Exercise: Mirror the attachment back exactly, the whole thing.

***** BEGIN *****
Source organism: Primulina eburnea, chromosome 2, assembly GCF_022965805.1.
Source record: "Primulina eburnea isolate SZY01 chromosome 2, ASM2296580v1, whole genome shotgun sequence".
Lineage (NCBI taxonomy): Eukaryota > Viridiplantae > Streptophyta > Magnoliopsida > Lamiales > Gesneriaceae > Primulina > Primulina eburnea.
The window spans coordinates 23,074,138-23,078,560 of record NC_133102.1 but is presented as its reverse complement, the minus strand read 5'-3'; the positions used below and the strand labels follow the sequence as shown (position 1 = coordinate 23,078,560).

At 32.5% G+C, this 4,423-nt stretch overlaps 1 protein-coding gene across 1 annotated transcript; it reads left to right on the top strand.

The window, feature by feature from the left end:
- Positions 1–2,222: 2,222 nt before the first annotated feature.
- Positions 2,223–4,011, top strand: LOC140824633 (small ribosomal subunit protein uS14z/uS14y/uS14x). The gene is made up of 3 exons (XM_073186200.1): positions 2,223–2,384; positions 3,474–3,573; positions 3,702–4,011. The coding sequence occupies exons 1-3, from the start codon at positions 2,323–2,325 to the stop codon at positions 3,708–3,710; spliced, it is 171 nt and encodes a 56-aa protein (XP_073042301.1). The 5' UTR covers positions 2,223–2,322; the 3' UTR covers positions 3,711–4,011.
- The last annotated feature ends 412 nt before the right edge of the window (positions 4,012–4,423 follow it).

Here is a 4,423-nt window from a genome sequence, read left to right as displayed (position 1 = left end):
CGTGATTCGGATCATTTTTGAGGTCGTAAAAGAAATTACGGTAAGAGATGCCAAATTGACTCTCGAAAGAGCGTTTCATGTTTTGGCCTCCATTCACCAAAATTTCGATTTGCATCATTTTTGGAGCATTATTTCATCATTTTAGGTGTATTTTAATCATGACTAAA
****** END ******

Source organism: Primulina eburnea, chromosome 2, assembly GCF_022965805.1.
Source record: "Primulina eburnea isolate SZY01 chromosome 2, ASM2296580v1, whole genome shotgun sequence".
Lineage (NCBI taxonomy): Eukaryota > Viridiplantae > Streptophyta > Magnoliopsida > Lamiales > Gesneriaceae > Primulina > Primulina eburnea.
The window spans coordinates 23,074,138-23,078,560 of record NC_133102.1 but is presented as its reverse complement, the minus strand read 5'-3'; the positions used below and the strand labels follow the sequence as shown (position 1 = coordinate 23,078,560).

At 32.5% G+C, this 4,423-nt stretch overlaps 1 protein-coding gene across 1 annotated transcript; it reads left to right on the top strand.

The window, feature by feature from the left end:
- Positions 1–2,222: 2,222 nt before the first annotated feature.
- Positions 2,223–4,011, top strand: LOC140824633 (small ribosomal subunit protein uS14z/uS14y/uS14x). The gene is made up of 3 exons (XM_073186200.1): positions 2,223–2,384; positions 3,474–3,573; positions 3,702–4,011. The coding sequence occupies exons 1-3, from the start codon at positions 2,323–2,325 to the stop codon at positions 3,708–3,710; spliced, it is 171 nt and encodes a 56-aa protein (XP_073042301.1). The 5' UTR covers positions 2,223–2,322; the 3' UTR covers positions 3,711–4,011.
- The last annotated feature ends 412 nt before the right edge of the window (positions 4,012–4,423 follow it).

Here is a 4,423-nt window from a genome sequence, read left to right as displayed (position 1 = left end):
CGTGATTCGGATCATTTTTGAGGTCGTAAAAGAAATTACGGTAAGAGATGCCAAATTGACTCTCGAAAGAGCGTTTCATGTTTTGGCCTCCATTCACCAAAATTTCGATTTGCATCATTTTTGGAGCATTATTTCATCATTTTAGGTGTATTTTAATCATGACTAAA